UCS students create ‘solution to pollution’ video game for challenge

Utica Community Schools sophomores Logan Lawler and Drew Oleski earned $10,000 in scholarships in the Games for Change Student Challenge with their video game, Port Pickup.


SHELBY TOWNSHIP — Two Eisenhower High School and Utica Center for Science and Industry sophomores have earned $10,000 in scholarships through the Games for Change Student Challenge.

Logan Lawler and Drew Oleski designed a video game, Port Pickup, in which players move a boat around the ocean and gain energy through reducing pollution and collecting trash.

According to Oleski, simplicity was the key.

“For a long time, we had ideas of making other games, like a cooking-themed adventure, but we still wanted simplicity. Port Pickup’s idea was the result of a combination of a lot of different ideas. It’s still hard to believe all of this, like we know we won but some days, it will just be like, ‘We did make Port Pickup.’ It really shows us what we can accomplish,” Oleski said via email.

Lawler said it took a bit of brainstorming before the idea for the championship-winning game came close to being complete.

“We brainstormed on a google doc for around an hour before finally coming up with a game idea that fit the sustainable cities theme, and that idea is what is now Port Pickup. When I first imagined the game when we thought of the idea, it looked very similar to the current Port Pickup, which shows me that I am able to put my ideas into concept,” he said in an email.

The Games for Change Student Challenge is a national game design program that aims to combine students’ passion for games with digital learning and civic engagement.

Students from across the country submit video games and advance through local, regional and national competitions. Industry pros and topic experts evaluate the entries.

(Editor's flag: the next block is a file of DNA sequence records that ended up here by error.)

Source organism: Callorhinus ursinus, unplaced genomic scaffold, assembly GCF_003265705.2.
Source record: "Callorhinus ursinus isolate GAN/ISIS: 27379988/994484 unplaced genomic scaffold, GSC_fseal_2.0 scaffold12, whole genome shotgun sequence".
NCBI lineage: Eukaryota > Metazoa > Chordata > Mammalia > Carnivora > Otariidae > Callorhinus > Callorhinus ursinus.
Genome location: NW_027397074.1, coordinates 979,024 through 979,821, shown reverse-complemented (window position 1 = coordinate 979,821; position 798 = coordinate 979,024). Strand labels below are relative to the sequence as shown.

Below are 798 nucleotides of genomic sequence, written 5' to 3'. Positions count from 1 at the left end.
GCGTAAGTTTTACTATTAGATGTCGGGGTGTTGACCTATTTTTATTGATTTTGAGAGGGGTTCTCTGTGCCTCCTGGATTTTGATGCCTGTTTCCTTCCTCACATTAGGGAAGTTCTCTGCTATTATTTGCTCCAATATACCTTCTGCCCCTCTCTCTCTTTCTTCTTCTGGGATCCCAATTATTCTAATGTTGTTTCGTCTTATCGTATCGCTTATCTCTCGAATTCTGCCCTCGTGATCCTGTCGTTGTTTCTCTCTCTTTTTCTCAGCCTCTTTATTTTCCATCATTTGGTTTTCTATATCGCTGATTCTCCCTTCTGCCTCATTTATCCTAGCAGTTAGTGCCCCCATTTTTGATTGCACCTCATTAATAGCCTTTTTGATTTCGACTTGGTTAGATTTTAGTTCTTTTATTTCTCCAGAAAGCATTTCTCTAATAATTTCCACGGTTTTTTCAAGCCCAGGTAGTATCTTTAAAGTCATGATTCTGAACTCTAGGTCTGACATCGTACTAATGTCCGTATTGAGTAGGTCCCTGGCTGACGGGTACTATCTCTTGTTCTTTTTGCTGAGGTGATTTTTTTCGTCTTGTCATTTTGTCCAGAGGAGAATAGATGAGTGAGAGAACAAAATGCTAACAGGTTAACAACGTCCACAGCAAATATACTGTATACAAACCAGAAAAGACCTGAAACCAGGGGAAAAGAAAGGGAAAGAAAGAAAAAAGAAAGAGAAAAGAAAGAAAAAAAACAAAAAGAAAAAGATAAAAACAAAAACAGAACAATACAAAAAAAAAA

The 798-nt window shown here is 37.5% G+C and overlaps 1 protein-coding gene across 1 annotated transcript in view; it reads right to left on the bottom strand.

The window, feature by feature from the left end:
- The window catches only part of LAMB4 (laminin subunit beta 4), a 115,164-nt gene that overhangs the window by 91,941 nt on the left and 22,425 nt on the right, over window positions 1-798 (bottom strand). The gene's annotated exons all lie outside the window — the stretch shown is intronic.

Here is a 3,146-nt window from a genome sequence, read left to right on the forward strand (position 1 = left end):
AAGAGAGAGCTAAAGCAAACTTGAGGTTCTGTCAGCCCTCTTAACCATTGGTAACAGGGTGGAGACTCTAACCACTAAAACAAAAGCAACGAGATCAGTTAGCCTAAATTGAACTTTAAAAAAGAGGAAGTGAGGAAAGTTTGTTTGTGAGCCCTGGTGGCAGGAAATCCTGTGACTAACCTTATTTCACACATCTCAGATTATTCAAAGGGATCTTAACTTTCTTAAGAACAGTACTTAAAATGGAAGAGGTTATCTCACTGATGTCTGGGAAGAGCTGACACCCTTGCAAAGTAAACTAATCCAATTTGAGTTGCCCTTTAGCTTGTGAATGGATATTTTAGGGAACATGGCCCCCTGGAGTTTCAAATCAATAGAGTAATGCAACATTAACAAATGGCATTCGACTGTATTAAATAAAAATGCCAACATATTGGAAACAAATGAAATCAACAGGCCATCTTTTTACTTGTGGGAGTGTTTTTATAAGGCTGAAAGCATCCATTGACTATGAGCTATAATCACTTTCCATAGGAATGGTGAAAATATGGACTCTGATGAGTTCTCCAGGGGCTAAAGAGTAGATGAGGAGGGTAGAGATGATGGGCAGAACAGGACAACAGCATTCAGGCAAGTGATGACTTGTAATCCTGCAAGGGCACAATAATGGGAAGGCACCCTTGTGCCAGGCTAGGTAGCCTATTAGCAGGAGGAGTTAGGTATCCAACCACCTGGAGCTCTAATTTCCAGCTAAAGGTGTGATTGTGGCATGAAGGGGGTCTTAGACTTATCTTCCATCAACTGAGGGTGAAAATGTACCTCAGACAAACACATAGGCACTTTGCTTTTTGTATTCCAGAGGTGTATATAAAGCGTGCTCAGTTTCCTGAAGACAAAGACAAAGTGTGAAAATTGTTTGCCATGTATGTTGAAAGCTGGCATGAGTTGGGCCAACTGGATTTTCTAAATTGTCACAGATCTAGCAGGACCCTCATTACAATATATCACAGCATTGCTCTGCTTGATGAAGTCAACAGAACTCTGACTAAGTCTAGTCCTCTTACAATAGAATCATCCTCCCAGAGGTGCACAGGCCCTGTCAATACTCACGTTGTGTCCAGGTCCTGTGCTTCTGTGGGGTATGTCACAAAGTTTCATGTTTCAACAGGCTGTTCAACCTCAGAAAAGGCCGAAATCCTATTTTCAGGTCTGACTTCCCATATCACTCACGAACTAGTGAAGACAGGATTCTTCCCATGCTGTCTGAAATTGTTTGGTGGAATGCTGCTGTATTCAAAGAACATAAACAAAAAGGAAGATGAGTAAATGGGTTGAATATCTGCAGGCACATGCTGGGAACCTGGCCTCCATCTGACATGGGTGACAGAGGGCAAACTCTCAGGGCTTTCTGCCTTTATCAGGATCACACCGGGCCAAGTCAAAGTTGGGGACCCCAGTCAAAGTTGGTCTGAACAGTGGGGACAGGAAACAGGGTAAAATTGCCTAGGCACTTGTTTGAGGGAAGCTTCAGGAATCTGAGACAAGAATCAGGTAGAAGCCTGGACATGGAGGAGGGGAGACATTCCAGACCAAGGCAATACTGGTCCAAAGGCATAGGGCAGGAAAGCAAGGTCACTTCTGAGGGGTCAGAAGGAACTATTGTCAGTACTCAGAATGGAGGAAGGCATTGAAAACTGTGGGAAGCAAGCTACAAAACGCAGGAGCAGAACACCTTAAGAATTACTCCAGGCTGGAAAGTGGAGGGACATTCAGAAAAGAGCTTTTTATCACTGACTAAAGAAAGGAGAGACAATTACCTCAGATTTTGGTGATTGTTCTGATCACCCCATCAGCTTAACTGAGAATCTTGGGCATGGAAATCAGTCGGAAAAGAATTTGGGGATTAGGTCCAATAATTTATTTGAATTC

The success on a national stage not only gives Lawler and Oleski a $10,000 head start in saving for college, but it also encourages them to follow their interests in designing and programming video games.

“This showed us that we could make something worthy of winning a $10,000 scholarship. This (is) a really big accomplishment that will motivate us a lot,” Lawler stated in a press release.

Port Pickup is available online at drrewww.github.io/port_pick up.

Center for Science and Industry teacher Melissa Webb said she is proud of Lawler and Oleski.

“Drew and Logan embraced a challenge, as well as the skills taught at CSI, and worked independently to create a computer game that teaches our community how to better care for the environment,” Webb stated in a press release.

Both students credited CSI for building their skills that they used to win the challenge. Lawler and Oleski said they spent five months taking their game from concept to completion.


GamerCityNews e309c03a7231711971f370b2dcd47407 UCS students create ‘solution to pollution’ video game for challenge

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